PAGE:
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Owl Labs' robotic prosthetic hand learns from and responds to muscle signals

'We're giving users an extra sense'
Posted: 10:00 AM, Apr 01, 2017
Updated: 2017-04-01 15:54:23Z
Owl Labs' robotic prosthetic hand learns from and responds to muscle signals

CINCINNATI -- Watching a video of DENA, the prosthetic hand created by Owl Labs -- a new startup at Ocean Accelerator in Oakley -- is a little spooky.

The hand, formerly called Biotron, is shown doing delicate tasks, such as picking up a $100 bill, a set of keys and a facial tissue. Then Amjad Osman, one of Owl Lab's founders, is shown wearing the prosthetic over his left hand and making calls on a cell phone, apparently using his right hand.

Except that his right hand isn't touching the phone -- it's just gesturing, like he's playing air guitar. The prosthetic is working the phone, translating the electrical impulses in his arm into wireless signals.

"We're giving users an extra sense," he said. "We let you bypass touch and interact with technology, using your muscle signals."

DENA's stereo vision, sensors and software are designed to give it depth perception and the ability to locate and classify various objects. Its machine learning enables it to predict what kind of grip the amputee is trying to perform, and correct its finger positions to make that happen easily.

So, yeah, it's pretty cool.

If Trump had his way, they wouldn't be here

The three young men who started Owl Labs arrived at the Ocean Accelerator in March, ready to learn the business of being a startup company, along with the others in Ocean's latest class.

They would have arrived with the rest of the class in January, but they were held up by President Trump's first immigration ban, which barred people from seven Muslim-majority countries from entering the United States.

The countries included Sudan, where Owl Labs creators Osman, Omer Suliman and Ali Bashir went to college and created their business.

The men have no interest in terrorism, Osman said, but they believe there's no better place than the United States to start a business -- and the Cincinnati area, in particular, to start a medical-device business.

Ironically, one could say their first product is aimed at helping victims of violence -- Sudan's civil war, which has gone on for more than 50 years , creating a huge population of amputees in North Sudan.

For their graduation project at the University of Khartoum in 2015, the mechanical engineering students wanted to make something useful. They chose a prosthetic hand, because the existing ones don't enable users to interact well with technology, such as smart phones.

Worldwide, there are 20 million amputees, and only 1 percent can afford a robotic prosthetic, Osman said, so there's a huge opportunity for the right product. They named their company Owl Labs because they're night owls who do much of their best work after dark.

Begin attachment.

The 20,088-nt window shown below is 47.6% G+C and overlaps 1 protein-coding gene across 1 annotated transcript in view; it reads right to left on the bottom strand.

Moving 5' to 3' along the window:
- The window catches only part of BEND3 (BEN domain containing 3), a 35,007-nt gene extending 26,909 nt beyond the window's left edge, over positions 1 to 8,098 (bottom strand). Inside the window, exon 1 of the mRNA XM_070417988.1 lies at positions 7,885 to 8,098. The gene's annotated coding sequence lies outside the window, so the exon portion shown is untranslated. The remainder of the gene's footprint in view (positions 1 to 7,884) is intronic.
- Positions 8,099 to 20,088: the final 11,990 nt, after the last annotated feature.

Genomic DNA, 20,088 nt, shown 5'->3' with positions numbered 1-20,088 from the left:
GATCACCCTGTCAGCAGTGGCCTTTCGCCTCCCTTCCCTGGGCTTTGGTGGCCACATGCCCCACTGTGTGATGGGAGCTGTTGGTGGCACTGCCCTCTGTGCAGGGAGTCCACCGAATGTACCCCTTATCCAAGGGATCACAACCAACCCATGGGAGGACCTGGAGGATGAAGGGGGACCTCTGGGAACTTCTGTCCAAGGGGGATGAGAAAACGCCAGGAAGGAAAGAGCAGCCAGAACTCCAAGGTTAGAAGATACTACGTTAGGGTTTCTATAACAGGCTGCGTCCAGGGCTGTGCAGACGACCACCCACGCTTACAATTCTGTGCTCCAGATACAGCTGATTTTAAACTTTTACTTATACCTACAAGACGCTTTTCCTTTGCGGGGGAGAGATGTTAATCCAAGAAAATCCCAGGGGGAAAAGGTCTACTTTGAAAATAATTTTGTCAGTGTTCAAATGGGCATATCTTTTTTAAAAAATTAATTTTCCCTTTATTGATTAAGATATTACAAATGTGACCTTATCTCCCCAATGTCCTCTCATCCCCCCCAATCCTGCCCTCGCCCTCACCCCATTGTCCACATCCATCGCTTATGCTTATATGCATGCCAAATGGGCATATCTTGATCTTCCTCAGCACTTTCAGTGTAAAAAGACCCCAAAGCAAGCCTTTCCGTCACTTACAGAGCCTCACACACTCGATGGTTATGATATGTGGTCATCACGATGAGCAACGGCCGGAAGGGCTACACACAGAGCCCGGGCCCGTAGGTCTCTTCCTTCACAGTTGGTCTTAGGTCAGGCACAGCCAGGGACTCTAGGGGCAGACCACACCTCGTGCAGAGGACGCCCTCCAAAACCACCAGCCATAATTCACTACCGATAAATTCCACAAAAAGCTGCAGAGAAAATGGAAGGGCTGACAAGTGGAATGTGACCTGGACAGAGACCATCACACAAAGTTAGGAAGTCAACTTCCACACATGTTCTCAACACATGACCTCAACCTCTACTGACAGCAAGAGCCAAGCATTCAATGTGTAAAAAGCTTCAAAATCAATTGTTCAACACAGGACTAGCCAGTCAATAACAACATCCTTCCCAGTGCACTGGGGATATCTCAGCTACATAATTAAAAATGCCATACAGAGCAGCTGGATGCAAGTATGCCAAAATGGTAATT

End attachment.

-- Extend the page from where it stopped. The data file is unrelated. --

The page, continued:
Why not stay in Sudan?

Because it's a difficult place to start a business. There's only one 3-D printer in the entire country, Osman said, so they had to wait three months to use it and print out their prototype. It's also a long wait to purchase parts from overseas, which have to come by way of Dubai.

And because there's not a strong culture of entrepreneurship in North Sudan, Suliman said, people kept getting after them to get a "real job."

They got their feet into the door of Silicon Valley by completing a two-month entrepreneurship program at Draper University last summer, before returning home briefly in November. After researching the best places in the United States for medical investment, they decided Cincinnati was the place for them, with Ocean as a gateway to the local startup community.

"A lot of people in this community understand medical devices," said David Scott, one of the business' mentors at Ocean. "There's a nice connection between their passion and something Cincinnati has expertise in."

Do they have investors?

They've received a $20,000 convertible note from Draper University, plus $50,000 from Ocean. They won about $30,000 in competitions in Sudan, and have invested about $5,000 of their own money.

One of their immediate goals is to raise more funds to finish their first product and protect their intellectual property. Scott has been working with them to refine their pitch to investors, including how to put into words their market opportunity and how moving their story is.

It's not easy, he said, when English is your second language, and your accents are unfamiliar to Americans.

"It's hard to get the right, magic word sometimes," Scott said.

What's next?

They hope to launch DENA initially in Sudan, while they wait for FDA approval in the United States. Their goal is to have 300 users within the first year of sales, with individual units selling for $6,000 apiece.

Owl Lab's long-term goal is to be the company that owns the human-to-computer interaction space. As the company refines its prototype, it's collecting data about the way people use their hands, how they position them when they start closing their fingers, and how much force they apply for various tasks.

 "We are not a prosthetics company, but a human/technology interaction company," Osman said.